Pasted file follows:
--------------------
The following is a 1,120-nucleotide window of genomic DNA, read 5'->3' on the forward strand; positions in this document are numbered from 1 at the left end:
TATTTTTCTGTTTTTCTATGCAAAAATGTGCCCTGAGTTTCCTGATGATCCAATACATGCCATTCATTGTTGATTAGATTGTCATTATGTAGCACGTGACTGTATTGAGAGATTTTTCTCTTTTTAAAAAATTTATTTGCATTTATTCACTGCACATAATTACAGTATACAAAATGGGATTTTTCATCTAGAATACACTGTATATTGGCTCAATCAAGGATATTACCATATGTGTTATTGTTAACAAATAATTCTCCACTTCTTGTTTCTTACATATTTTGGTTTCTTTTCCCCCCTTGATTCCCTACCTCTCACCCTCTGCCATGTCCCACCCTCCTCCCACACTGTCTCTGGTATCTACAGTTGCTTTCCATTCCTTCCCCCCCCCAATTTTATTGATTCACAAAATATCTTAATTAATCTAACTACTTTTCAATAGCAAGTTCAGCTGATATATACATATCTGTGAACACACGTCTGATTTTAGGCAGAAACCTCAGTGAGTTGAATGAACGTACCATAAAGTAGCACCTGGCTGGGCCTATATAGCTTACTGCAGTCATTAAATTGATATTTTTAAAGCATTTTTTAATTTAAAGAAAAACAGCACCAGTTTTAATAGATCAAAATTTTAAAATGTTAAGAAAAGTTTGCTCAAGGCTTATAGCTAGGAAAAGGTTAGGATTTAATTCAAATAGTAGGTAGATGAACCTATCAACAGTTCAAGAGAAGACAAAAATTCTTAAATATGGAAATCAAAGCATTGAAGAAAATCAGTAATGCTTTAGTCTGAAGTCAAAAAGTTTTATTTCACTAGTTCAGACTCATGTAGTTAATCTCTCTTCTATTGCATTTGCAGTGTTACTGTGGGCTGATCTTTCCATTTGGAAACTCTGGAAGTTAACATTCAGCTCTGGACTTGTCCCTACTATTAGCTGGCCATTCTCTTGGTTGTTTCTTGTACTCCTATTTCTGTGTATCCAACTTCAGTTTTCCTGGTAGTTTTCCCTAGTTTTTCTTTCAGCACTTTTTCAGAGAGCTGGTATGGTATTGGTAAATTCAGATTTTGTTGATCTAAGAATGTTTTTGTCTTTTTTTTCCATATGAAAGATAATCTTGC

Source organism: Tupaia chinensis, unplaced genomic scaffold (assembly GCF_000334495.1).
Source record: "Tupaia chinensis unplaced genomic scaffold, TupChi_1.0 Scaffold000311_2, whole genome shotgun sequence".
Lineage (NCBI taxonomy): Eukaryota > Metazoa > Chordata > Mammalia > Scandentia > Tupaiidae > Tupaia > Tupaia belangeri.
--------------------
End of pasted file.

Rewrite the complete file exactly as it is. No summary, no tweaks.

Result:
The following is a 1,120-nucleotide window of genomic DNA, read 5'->3' on the forward strand; positions in this document are numbered from 1 at the left end:
TATTTTTCTGTTTTTCTATGCAAAAATGTGCCCTGAGTTTCCTGATGATCCAATACATGCCATTCATTGTTGATTAGATTGTCATTATGTAGCACGTGACTGTATTGAGAGATTTTTCTCTTTTTAAAAAATTTATTTGCATTTATTCACTGCACATAATTACAGTATACAAAATGGGATTTTTCATCTAGAATACACTGTATATTGGCTCAATCAAGGATATTACCATATGTGTTATTGTTAACAAATAATTCTCCACTTCTTGTTTCTTACATATTTTGGTTTCTTTTCCCCCCTTGATTCCCTACCTCTCACCCTCTGCCATGTCCCACCCTCCTCCCACACTGTCTCTGGTATCTACAGTTGCTTTCCATTCCTTCCCCCCCCCAATTTTATTGATTCACAAAATATCTTAATTAATCTAACTACTTTTCAATAGCAAGTTCAGCTGATATATACATATCTGTGAACACACGTCTGATTTTAGGCAGAAACCTCAGTGAGTTGAATGAACGTACCATAAAGTAGCACCTGGCTGGGCCTATATAGCTTACTGCAGTCATTAAATTGATATTTTTAAAGCATTTTTTAATTTAAAGAAAAACAGCACCAGTTTTAATAGATCAAAATTTTAAAATGTTAAGAAAAGTTTGCTCAAGGCTTATAGCTAGGAAAAGGTTAGGATTTAATTCAAATAGTAGGTAGATGAACCTATCAACAGTTCAAGAGAAGACAAAAATTCTTAAATATGGAAATCAAAGCATTGAAGAAAATCAGTAATGCTTTAGTCTGAAGTCAAAAAGTTTTATTTCACTAGTTCAGACTCATGTAGTTAATCTCTCTTCTATTGCATTTGCAGTGTTACTGTGGGCTGATCTTTCCATTTGGAAACTCTGGAAGTTAACATTCAGCTCTGGACTTGTCCCTACTATTAGCTGGCCATTCTCTTGGTTGTTTCTTGTACTCCTATTTCTGTGTATCCAACTTCAGTTTTCCTGGTAGTTTTCCCTAGTTTTTCTTTCAGCACTTTTTCAGAGAGCTGGTATGGTATTGGTAAATTCAGATTTTGTTGATCTAAGAATGTTTTTGTCTTTTTTTTCCATATGAAAGATAATCTTGC

Source organism: Tupaia chinensis, unplaced genomic scaffold (assembly GCF_000334495.1).
Source record: "Tupaia chinensis unplaced genomic scaffold, TupChi_1.0 Scaffold000311_2, whole genome shotgun sequence".
Lineage (NCBI taxonomy): Eukaryota > Metazoa > Chordata > Mammalia > Scandentia > Tupaiidae > Tupaia > Tupaia belangeri.